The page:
If it was Tuesday, Wednesday, or Thursday, I usually aimed to listen to more details instead of main ideas only. However, during the weekend, at the last minute, I would just try to understand main ideas (Participant 12, Interview).

Although Participant 12 seemed to set a relatively easily achieved goal when the deadline approached, he still held a particular standard, which was also reported by other participants—they tried to comprehend the talk to a level that a summary or critical response could be written.

I finished listening to several talks. I gave up reporting them in the listening logs because I wasn’t able to write any reflection on them…My goal [of each listening practice] was to produce a piece of reflection, which highlights my own thoughts (Participant 12, Interview).

The program required us to write a reflection or summary…It’s actually difficult for me to get the main ideas of each talk. If I was not able to get the main ideas, I would not count it as one complete practice. I would not fill out a listening log for this talk (Participant 14, Interview).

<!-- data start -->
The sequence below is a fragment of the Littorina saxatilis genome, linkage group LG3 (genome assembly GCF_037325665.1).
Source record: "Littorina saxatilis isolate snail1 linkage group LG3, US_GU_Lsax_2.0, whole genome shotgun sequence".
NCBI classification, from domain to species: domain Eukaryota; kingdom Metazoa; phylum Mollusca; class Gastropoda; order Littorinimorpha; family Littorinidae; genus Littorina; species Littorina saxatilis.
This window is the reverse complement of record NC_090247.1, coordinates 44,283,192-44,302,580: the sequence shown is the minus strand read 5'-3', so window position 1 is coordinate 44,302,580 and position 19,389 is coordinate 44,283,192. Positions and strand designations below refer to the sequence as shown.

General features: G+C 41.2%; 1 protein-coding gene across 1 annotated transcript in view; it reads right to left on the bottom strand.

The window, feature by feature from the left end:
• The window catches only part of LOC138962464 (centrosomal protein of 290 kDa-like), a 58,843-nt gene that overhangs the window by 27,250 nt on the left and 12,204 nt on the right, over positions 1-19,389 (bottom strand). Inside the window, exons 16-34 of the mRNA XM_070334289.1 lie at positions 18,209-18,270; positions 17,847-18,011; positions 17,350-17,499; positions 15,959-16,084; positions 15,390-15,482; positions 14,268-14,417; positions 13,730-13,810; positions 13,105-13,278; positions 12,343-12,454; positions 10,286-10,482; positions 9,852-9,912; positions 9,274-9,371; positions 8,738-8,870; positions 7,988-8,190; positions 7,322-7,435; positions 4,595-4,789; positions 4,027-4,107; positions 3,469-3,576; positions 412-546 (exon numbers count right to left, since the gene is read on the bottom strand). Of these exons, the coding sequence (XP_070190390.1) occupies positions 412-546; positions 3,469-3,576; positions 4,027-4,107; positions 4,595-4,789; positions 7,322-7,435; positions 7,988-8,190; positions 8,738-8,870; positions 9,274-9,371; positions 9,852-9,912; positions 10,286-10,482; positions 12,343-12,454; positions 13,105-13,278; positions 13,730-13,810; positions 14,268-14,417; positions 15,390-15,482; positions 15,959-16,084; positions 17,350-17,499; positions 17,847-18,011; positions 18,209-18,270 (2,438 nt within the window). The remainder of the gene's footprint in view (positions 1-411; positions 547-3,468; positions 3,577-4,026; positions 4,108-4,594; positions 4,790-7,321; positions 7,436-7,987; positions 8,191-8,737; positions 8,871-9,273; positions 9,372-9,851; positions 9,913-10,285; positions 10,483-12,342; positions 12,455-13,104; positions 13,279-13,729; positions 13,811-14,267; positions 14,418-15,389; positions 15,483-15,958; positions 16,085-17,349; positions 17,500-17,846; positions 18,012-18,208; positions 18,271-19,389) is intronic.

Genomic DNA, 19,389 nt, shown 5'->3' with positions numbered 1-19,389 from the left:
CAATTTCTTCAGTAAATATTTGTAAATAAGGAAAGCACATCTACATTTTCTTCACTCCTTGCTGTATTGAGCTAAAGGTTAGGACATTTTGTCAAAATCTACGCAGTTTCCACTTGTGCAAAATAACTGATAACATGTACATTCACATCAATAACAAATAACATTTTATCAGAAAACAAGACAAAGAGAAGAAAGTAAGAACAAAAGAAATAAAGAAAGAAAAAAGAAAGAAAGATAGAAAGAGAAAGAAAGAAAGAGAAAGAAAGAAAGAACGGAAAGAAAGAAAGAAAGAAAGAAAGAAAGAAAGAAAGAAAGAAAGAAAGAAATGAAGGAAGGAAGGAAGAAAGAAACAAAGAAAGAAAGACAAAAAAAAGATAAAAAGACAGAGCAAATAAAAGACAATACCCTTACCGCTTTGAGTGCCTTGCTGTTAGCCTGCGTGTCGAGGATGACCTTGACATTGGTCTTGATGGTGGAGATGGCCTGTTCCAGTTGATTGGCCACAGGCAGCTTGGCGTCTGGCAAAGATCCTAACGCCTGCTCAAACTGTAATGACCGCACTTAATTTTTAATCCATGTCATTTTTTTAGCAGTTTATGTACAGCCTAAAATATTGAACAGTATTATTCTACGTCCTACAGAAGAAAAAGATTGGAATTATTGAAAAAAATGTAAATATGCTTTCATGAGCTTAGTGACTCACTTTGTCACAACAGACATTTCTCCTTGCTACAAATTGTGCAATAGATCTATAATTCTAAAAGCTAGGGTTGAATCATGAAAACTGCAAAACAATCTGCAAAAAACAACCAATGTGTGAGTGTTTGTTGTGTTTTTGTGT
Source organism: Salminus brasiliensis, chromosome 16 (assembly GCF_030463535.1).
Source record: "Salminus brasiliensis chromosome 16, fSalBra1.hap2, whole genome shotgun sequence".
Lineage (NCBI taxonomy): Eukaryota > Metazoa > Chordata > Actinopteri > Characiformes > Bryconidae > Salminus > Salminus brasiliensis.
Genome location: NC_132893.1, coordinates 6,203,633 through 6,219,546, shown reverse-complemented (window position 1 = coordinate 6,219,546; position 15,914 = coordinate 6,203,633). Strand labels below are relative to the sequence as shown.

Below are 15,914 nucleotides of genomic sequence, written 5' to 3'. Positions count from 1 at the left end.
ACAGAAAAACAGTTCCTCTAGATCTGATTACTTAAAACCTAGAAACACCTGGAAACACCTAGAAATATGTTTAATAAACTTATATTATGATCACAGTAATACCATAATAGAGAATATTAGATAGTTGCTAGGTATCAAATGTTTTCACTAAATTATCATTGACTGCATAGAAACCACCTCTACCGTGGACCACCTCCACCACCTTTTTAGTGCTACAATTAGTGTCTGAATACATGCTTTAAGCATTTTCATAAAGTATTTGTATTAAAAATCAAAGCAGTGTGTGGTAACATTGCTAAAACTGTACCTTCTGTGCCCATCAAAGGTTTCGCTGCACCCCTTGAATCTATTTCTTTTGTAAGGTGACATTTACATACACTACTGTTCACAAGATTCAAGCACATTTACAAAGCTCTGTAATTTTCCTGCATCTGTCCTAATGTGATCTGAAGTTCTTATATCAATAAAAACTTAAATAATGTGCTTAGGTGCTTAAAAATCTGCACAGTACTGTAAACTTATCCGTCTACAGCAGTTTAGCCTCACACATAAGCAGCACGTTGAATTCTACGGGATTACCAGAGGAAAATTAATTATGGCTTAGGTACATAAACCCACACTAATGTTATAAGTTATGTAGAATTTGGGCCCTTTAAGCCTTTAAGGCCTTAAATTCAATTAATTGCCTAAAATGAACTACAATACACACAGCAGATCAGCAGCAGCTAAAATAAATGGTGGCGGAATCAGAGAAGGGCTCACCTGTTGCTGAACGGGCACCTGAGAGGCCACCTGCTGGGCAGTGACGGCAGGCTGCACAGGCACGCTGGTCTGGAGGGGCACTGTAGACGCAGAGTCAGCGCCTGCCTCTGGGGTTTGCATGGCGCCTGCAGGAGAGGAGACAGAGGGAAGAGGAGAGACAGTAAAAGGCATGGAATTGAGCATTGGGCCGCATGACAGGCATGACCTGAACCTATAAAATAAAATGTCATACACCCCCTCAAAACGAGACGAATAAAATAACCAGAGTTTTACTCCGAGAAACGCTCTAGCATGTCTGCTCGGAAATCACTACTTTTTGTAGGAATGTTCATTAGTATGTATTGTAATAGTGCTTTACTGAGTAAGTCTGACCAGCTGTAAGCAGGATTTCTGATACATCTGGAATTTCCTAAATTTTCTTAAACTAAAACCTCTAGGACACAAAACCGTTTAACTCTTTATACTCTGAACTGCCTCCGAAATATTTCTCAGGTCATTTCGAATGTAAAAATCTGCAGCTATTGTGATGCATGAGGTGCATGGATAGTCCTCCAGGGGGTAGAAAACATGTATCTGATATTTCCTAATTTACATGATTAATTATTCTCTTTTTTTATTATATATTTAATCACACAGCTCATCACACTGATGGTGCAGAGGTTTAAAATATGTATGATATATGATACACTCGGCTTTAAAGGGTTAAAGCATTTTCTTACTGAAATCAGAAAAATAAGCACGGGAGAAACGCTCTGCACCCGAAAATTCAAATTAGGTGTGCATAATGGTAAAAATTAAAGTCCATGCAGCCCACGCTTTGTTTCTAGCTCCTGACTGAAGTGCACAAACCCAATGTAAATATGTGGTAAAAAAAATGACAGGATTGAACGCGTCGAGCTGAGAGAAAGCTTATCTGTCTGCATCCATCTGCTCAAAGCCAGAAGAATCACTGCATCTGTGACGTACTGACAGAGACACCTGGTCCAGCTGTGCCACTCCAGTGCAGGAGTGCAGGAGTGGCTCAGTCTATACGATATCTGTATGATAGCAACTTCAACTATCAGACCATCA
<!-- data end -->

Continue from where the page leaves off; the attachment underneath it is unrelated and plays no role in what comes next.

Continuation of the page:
These two excerpts show that both participants used the program requirement, writing a summary or reflection, to set their goal for each round of listening practice. Given the same requirement, however, their goals were adjusted according to their different levels of proficiency. Participant 12 was an advanced listener. His goal went beyond simply comprehending the talk; he aimed to develop and express his own thoughts on the talk. On the other hand, Participant 14, an intermediate listener, chose to settle for a more feasible goal for himself—writing a summary. To be able to write a summary, he had to get the main ideas of the talk, which was already a challenging task for him.

Selecting Learning Materials